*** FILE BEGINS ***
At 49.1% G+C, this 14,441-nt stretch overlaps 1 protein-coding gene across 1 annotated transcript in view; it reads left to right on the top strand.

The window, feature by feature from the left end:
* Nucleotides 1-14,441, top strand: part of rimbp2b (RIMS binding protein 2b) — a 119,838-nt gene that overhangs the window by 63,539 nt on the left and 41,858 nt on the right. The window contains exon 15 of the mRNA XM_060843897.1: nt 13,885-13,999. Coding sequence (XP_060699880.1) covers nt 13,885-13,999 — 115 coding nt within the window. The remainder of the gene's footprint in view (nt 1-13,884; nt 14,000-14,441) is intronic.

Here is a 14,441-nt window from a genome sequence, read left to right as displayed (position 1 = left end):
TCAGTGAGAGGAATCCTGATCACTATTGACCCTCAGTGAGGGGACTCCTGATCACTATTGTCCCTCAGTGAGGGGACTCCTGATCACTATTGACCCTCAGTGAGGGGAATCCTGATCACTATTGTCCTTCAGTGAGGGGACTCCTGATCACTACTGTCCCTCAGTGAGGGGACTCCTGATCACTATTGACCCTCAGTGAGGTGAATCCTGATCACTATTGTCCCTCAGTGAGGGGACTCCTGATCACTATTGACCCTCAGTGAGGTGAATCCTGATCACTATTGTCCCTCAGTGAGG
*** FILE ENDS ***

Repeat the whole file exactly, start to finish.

At 49.1% G+C, this 14,441-nt stretch overlaps 1 protein-coding gene across 1 annotated transcript in view; it reads left to right on the top strand.

The window, feature by feature from the left end:
* Nucleotides 1-14,441, top strand: part of rimbp2b (RIMS binding protein 2b) — a 119,838-nt gene that overhangs the window by 63,539 nt on the left and 41,858 nt on the right. The window contains exon 15 of the mRNA XM_060843897.1: nt 13,885-13,999. Coding sequence (XP_060699880.1) covers nt 13,885-13,999 — 115 coding nt within the window. The remainder of the gene's footprint in view (nt 1-13,884; nt 14,000-14,441) is intronic.

Here is a 14,441-nt window from a genome sequence, read left to right as displayed (position 1 = left end):
TCAGTGAGAGGAATCCTGATCACTATTGACCCTCAGTGAGGGGACTCCTGATCACTATTGTCCCTCAGTGAGGGGACTCCTGATCACTATTGACCCTCAGTGAGGGGAATCCTGATCACTATTGTCCTTCAGTGAGGGGACTCCTGATCACTACTGTCCCTCAGTGAGGGGACTCCTGATCACTATTGACCCTCAGTGAGGTGAATCCTGATCACTATTGTCCCTCAGTGAGGGGACTCCTGATCACTATTGACCCTCAGTGAGGTGAATCCTGATCACTATTGTCCCTCAGTGAGG